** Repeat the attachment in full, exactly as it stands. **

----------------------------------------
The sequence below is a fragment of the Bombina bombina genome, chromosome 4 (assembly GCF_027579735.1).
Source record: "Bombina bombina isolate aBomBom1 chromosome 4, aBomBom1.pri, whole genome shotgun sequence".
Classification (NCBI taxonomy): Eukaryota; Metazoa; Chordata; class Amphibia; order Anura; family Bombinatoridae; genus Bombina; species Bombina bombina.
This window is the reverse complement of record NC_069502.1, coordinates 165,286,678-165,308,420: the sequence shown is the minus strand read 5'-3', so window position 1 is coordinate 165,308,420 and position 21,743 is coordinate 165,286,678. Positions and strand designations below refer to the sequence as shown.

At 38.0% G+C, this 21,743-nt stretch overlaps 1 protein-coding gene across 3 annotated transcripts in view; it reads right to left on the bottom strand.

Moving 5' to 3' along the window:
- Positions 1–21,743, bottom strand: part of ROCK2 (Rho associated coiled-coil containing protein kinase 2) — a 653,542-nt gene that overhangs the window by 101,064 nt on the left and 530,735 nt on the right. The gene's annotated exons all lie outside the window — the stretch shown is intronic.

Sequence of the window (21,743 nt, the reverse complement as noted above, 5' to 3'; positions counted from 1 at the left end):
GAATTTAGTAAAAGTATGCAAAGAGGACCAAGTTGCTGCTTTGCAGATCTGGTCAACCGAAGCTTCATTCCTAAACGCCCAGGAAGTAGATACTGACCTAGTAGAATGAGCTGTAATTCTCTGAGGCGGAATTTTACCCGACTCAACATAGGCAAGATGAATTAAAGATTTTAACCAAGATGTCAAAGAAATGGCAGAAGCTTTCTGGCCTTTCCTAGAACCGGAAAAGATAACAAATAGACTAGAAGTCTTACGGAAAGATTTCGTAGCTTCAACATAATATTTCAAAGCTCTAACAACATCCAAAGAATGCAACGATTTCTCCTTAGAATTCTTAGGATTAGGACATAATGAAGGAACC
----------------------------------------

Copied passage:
The sequence below is a fragment of the Bombina bombina genome, chromosome 4 (assembly GCF_027579735.1).
Source record: "Bombina bombina isolate aBomBom1 chromosome 4, aBomBom1.pri, whole genome shotgun sequence".
Classification (NCBI taxonomy): Eukaryota; Metazoa; Chordata; class Amphibia; order Anura; family Bombinatoridae; genus Bombina; species Bombina bombina.
This window is the reverse complement of record NC_069502.1, coordinates 165,286,678-165,308,420: the sequence shown is the minus strand read 5'-3', so window position 1 is coordinate 165,308,420 and position 21,743 is coordinate 165,286,678. Positions and strand designations below refer to the sequence as shown.

At 38.0% G+C, this 21,743-nt stretch overlaps 1 protein-coding gene across 3 annotated transcripts in view; it reads right to left on the bottom strand.

Moving 5' to 3' along the window:
- Positions 1–21,743, bottom strand: part of ROCK2 (Rho associated coiled-coil containing protein kinase 2) — a 653,542-nt gene that overhangs the window by 101,064 nt on the left and 530,735 nt on the right. The gene's annotated exons all lie outside the window — the stretch shown is intronic.

Sequence of the window (21,743 nt, the reverse complement as noted above, 5' to 3'; positions counted from 1 at the left end):
GAATTTAGTAAAAGTATGCAAAGAGGACCAAGTTGCTGCTTTGCAGATCTGGTCAACCGAAGCTTCATTCCTAAACGCCCAGGAAGTAGATACTGACCTAGTAGAATGAGCTGTAATTCTCTGAGGCGGAATTTTACCCGACTCAACATAGGCAAGATGAATTAAAGATTTTAACCAAGATGTCAAAGAAATGGCAGAAGCTTTCTGGCCTTTCCTAGAACCGGAAAAGATAACAAATAGACTAGAAGTCTTACGGAAAGATTTCGTAGCTTCAACATAATATTTCAAAGCTCTAACAACATCCAAAGAATGCAACGATTTCTCCTTAGAATTCTTAGGATTAGGACATAATGAAGGAACC